During the height of the pandemic, interest in automation accelerated. Companies used automation to lower the density of workers on the plant floor and create a healthier environment. Now dairy companies are automating for high assured output, lower waste and the capacity to meet rising demand and changing market tastes.  

As a July 2021 article written for Dairy Foods (https://www.dairyfoods.com/articles/95122-artisan-cheese-yogurt-producer-modernizes-to-captures-competitive-edge) reported, “Unprecedented interest in unique and artisanal offerings has spurred dairies and cheesemakers to explore new product lines. And as demand for specialty products ramps up, many turn to their equipment suppliers for more efficient ways to manage production — and expand capacity.”


New automation developments

Automation components are becoming smaller and lighter. This means control panels are shrinking or being eliminated by mounting washdown-resistant components on the machine. This trend is leading to smaller-footprint machines, which frees up space for additional capacity.

Utilizing the latest “smart” components such IO-Link enabled devices — devices that cost basically the same as last generation components — an operation’s personnel have their fingers on the pulse of the equipment. Predictive analytics through smart sensing ensures optimum overall equipment effectiveness.

The new generation of systems enabled by the Industrial Internet of Things can be monitored anywhere and at any time, making better use of staff resources. Team members can be at various locations while working collaboratively. They will be able to coordinate with equipment suppliers in real-time. Automation is basically reengineering workflow while systematically increasing output.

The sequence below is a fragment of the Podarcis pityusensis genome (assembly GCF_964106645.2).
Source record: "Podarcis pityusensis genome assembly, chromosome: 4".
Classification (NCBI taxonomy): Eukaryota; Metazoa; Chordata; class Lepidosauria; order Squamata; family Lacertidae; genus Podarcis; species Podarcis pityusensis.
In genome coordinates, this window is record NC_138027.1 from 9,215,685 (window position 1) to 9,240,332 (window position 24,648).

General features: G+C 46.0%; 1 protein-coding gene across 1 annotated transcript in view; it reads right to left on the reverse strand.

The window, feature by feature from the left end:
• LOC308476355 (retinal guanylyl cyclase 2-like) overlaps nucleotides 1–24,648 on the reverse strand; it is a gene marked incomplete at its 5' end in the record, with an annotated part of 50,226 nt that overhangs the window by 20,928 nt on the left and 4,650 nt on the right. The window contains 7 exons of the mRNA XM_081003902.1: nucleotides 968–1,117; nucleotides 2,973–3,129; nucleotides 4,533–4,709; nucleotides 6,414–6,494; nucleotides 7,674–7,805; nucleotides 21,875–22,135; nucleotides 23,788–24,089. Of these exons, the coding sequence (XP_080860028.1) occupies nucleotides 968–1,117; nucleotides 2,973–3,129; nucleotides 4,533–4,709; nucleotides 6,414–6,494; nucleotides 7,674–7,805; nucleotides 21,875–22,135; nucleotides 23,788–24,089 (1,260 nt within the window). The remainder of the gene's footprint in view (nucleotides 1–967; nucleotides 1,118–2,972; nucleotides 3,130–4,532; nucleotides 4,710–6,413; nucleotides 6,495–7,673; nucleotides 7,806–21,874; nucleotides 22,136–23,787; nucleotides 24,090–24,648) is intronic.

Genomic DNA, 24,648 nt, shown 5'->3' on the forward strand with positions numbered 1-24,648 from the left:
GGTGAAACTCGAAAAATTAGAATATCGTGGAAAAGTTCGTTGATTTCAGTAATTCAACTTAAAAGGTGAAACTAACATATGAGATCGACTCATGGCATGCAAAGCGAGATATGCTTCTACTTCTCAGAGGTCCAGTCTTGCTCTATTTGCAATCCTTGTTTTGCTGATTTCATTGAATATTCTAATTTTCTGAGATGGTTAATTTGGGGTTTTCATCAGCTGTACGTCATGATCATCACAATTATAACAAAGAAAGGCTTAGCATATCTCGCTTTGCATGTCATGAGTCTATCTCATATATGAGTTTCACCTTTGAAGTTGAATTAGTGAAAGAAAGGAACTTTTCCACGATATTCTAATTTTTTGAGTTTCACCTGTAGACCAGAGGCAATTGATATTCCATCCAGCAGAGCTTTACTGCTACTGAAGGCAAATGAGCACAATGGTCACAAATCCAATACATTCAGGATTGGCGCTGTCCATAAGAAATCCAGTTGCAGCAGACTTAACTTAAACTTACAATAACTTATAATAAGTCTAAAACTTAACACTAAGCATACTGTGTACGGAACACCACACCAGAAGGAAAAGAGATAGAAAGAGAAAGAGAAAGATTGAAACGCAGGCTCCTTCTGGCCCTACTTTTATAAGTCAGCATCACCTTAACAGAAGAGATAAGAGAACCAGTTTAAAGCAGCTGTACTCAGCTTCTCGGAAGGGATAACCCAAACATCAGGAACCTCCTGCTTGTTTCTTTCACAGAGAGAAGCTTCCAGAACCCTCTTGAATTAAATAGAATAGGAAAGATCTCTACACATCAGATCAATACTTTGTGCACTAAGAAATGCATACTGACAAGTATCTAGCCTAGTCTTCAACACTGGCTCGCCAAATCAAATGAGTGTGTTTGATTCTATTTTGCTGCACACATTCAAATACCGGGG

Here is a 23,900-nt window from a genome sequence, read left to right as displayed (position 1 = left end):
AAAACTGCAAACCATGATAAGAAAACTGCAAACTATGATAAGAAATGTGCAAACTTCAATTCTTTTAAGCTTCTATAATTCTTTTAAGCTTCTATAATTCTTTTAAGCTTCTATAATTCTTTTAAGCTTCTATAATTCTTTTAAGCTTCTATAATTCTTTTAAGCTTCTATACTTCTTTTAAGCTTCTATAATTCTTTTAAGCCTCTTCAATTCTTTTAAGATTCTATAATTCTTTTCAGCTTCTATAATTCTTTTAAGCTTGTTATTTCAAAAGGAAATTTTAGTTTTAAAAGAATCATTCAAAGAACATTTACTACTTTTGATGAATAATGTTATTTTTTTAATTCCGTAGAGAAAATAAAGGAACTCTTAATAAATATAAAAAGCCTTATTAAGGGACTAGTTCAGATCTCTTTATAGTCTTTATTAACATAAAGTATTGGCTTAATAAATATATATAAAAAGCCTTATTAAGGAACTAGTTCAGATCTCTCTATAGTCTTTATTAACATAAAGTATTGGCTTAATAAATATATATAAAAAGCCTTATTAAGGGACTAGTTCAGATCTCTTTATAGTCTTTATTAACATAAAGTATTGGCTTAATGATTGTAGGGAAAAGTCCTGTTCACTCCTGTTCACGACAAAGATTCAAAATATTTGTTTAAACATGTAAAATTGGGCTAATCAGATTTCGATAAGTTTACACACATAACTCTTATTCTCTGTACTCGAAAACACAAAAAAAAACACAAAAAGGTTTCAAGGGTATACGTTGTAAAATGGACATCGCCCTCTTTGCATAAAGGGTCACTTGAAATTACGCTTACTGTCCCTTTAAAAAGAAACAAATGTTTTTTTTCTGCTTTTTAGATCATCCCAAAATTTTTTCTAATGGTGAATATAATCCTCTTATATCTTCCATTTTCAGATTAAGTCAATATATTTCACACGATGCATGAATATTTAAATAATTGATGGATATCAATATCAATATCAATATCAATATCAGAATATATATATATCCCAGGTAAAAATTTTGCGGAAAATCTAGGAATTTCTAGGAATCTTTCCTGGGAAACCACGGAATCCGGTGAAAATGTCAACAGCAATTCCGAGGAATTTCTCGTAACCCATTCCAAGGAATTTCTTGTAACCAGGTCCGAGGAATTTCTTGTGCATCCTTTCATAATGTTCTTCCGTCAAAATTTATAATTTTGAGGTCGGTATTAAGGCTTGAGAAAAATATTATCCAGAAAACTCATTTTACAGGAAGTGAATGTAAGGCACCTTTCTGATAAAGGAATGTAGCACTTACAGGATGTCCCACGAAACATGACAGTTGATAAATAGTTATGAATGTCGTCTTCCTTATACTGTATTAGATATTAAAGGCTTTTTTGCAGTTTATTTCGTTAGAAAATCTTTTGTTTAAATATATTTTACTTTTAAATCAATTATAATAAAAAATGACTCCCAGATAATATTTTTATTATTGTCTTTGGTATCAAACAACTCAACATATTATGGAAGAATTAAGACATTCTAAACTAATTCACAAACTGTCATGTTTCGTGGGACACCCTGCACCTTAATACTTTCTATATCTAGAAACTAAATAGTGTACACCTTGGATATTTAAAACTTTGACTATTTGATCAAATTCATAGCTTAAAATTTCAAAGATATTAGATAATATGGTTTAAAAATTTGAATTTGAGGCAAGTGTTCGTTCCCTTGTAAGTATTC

New-generation machines might feature components optimized for the application; for example, valves and cylinders with the latest in sanitary design. There are now pneumatic cylinders engineered specifically for pneumatic cheese presses. These new cylinders provide more precise pressure and longer service life than non-optimized cylinders.

New proportional pneumatic valves and controls deliver extreme accuracy and flexibility so that the right pressure is automatically applied at the correct time and duration for the cheese recipe. These piezo-electric proportional pressure valves also consume less energy.

The cheapest energy is the energy not used. The original equipment manufacturers (OEMs) delivering the machines outlined above should have employed smart design criteria to lower system energy use and to create systems that alert operators when greater than expected energy is consumed. For example, there is a new smart module for compressed air systems that reduces air pressure when a machine is not in use, warns when there is a leak and collects data that can aid in continuous reduction in energy usage on a machine or process.


Start by automating a pinch point

Begin by identifying a productivity pain point and then envision what kind of process control and supporting data would be valuable to have from an automated system in that process. Envision how that data will be presented and accessible. Then talk with OEMs — automated cheese press manufacturers, for example — and ask how they not only control the process, but also convey that data.

Are they incorporating components designed for the application or other new developments highlighted in this article? Are key components off the shelf and readily available? What data are the machine capturing and how are those data presented? It should quickly become clear whether the OEM is current with today’s technology.

Contact community colleges to find those that offer automation training and certifications. Community colleges can be a good source of energized tech-savvy people. The dairy world is changing the way it works, and those that change with it will have the greatest opportunity for success.